Jessica Heffernan from Arklow, Co Wicklow is a cancer survivor twice over.



She was first diagnosed with leukemia aged 14, and later received a diagnosis of a different type of leukemia just after her Leaving Cert.

She was in Second Year when she first began to notice her gums were bleeding a lot and that she bruised more easily. When a nosebleed wouldn’t stop, her parents took her to A & E in Crumlin. Tests revealed she had leukemia.

“I was on the ward for nearly two months for the first time,” says Jessica. “At first I was delighted to be off school because I hated school. I really hadn’t a clue about cancer, I didn’t even know I was going to lose my hair. When it started to get going, like putting the line in, it got more painful.”

Jessica doesn’t remember a lot about her time in hospital, but she does recall how complications delayed her getting home. At one point, her parents brought in photographs to stick on the wall because she was so sad and homesick.

She had chemotherapy, and then she took chemo tablets for the next two years. “I had a little bit of a suppressed immune system but I could go on living my life,” she said. During this time, she joined a cancer group, Canteen Ireland. “I made great memories with them and I made so many friends,” she says. In June 2019, she visited her cancer clinic for the last time and they were delighted with her test results.

However, in August of that year she started to develop small bruises and was becoming easily tired.  On holidays with her family in Portugal, she developed a high temperature and sore throat and had a visit a local doctor. Upon her return home, she had blood tests and while she waited on the results to come back, she went to her Debs but all the time, getting the results were on her mind.

Jessica was subsequently diagnosed with another form of leukemia, acute myeloid leukemia and she was told that she needed a bone marrow transplant.

“I had two rounds of chemo in St Vincent’s hospital, which were rocky, and then I had about a month off and then I went to have my transplant in St James in December 2019, which was a lot worse than I expected,” she says. “In my head I thought, I’ve done this before and it isn’t going to be much different from what I had in my mind. But everything was sore.”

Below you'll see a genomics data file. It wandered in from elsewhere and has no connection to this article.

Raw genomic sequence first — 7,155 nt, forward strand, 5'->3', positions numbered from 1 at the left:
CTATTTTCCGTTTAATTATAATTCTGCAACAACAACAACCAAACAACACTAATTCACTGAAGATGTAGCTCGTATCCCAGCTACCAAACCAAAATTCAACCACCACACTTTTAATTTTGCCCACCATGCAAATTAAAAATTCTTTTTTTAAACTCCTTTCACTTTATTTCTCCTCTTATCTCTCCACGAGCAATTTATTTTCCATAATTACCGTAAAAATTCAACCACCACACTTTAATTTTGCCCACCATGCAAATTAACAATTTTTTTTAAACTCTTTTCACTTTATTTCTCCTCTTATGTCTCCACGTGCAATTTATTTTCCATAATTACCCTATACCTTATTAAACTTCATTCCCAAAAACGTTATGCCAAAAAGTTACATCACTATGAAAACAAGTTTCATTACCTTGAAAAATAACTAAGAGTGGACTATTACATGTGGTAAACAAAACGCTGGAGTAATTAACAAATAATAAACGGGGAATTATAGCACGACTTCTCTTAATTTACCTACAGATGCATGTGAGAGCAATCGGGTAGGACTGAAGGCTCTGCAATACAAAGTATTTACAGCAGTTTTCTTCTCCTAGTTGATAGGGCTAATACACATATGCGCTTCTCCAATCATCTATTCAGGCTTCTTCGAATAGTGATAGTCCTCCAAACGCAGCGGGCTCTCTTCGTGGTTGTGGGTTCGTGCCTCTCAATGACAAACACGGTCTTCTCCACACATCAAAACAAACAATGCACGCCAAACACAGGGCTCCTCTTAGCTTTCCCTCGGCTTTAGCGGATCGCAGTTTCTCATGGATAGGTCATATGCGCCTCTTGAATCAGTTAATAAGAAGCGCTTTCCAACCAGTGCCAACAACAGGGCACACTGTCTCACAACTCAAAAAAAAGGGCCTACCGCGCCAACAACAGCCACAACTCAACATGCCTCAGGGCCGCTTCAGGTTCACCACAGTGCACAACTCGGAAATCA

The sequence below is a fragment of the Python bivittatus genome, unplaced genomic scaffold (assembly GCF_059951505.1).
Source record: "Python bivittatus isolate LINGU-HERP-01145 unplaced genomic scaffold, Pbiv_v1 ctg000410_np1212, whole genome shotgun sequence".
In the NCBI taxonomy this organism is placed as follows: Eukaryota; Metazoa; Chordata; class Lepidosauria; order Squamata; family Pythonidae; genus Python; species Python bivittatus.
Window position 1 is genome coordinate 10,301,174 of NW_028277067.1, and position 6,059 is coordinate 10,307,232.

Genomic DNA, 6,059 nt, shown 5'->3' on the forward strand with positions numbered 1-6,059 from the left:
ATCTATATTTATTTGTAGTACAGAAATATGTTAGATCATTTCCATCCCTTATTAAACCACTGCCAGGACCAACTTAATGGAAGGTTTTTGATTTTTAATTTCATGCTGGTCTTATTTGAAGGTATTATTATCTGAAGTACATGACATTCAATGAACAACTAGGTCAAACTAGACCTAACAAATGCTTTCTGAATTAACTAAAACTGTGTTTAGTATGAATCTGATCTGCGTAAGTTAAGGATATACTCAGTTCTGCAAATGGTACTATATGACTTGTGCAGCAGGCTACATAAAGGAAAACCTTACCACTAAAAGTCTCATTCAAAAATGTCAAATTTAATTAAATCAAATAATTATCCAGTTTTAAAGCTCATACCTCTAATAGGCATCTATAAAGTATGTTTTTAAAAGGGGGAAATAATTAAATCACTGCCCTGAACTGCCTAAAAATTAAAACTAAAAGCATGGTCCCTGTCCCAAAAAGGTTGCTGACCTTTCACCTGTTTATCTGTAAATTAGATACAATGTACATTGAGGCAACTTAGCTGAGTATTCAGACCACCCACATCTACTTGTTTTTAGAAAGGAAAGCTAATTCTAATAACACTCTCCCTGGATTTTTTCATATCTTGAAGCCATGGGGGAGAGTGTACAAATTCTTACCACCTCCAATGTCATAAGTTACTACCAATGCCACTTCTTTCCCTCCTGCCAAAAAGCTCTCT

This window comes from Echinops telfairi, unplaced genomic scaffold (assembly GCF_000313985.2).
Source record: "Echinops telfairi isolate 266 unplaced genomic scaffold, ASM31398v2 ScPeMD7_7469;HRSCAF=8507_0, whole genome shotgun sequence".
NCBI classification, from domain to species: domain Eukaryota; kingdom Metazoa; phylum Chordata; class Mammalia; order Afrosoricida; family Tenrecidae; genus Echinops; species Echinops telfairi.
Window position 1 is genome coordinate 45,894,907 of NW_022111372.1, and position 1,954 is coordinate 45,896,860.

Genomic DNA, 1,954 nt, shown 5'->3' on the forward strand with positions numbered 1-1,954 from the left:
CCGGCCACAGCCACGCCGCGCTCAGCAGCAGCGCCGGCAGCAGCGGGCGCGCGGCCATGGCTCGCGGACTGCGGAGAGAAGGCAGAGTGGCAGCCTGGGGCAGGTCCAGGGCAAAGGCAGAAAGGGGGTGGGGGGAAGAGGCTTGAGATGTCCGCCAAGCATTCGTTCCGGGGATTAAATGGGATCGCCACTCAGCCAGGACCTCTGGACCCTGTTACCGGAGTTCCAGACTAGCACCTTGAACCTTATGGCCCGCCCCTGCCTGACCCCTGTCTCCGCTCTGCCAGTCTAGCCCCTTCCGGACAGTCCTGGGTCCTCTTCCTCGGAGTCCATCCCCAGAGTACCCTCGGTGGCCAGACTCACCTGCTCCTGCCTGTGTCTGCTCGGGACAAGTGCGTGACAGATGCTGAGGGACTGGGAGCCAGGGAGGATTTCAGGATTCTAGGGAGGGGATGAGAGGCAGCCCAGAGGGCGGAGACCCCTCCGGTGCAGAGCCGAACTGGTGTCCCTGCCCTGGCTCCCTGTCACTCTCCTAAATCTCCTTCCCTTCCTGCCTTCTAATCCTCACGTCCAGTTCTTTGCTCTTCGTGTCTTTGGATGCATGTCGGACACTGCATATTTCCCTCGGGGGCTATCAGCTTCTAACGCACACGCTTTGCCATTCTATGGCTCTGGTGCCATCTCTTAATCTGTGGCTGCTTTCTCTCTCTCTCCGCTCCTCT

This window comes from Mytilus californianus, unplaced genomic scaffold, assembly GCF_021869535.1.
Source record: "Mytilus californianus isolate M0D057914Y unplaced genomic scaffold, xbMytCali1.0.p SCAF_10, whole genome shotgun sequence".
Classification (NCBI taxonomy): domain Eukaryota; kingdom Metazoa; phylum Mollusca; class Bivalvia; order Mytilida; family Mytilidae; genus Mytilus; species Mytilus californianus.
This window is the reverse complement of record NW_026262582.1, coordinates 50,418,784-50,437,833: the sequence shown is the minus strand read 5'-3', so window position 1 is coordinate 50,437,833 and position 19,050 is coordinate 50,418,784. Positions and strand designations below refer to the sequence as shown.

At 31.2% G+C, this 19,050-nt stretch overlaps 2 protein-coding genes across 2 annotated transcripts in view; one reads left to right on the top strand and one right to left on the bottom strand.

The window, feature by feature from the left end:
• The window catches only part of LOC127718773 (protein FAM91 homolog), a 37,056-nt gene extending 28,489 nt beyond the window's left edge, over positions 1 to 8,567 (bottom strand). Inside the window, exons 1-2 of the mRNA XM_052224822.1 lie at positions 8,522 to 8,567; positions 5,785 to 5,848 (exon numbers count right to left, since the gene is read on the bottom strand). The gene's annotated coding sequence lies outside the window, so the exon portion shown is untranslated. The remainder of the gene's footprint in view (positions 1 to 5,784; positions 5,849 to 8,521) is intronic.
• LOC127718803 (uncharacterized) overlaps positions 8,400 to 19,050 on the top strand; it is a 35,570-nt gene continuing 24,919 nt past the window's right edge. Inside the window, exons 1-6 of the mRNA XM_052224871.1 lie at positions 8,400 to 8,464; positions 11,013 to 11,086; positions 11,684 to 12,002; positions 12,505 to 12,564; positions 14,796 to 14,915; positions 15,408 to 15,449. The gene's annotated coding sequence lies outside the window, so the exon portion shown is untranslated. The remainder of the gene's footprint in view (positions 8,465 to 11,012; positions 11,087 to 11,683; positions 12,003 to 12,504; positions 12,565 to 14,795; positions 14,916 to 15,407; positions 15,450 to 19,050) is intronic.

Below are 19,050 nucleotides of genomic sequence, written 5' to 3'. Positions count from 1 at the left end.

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Kids are part of my future, and I’ll just have to take a different route now."

She noticed a significant difference between being a patient in a children’s hospital and being in an adult care setting. “In the children’s hospital, everything was amazing and I would always be offered anesthetic for the most simple bone marrow biopsies, and I would never have to sign any consent forms. When I moved to the adult hospital, I was traumatised from all the bone marrow biopsies because I was awake for all of them, and that was a wake-up call.” 

After recovering from her transplant, Jessica is now doing great and needs to see her oncologist just once a year. Because she has lost a lot of her immune memory, she is currently being vaccinated for measles, mumps and rubella. Her fertility has also been affected. After her second cancer diagnosis and before her treatment started, she was advised to talk to a consultant in the Rotunda Hospital about freezing her eggs. Unfortunately, this process would take three or more weeks and Jessica needed to start her treatment within 10 days, so freezing her eggs wasn’t a possibility.

“Going in there and being told I can’t have kids, and seeing signs for ‘it’s a boy’ or ‘It’s a girl’ in the hospital shop made me heartbroken and emotional and down,” she says. “But I’m still going to have kids, and I know that there are other options. Kids are part of my future, and I’ll just have to take a different route now.”

Jessica is urging people to support Daffodil Day this year in any way they can.

“I believe people should show support for this amazing charity who do fantastic cancer research and help us when we really need them, whether it’s a lift to and from cancer treatment or even if we just want to chat or rant to someone, the Irish Cancer Society is always there.” 

Daffodil Day 2022

Cancer takes so much from so many, this Daffodil Day we are taking back from cancer so that one day cancer can take no more. 

You make that happen.

Contact the Irish Cancer Society Support Line

If you have worries or concerns about cancer, you can speak confidentially to an Irish Cancer Society Cancer Nurse through the Freephone Support Line on 1800 200 700.

Monday to Friday, 9.00am - 5.00pm

Roz, Cancer Nurseline

For more information

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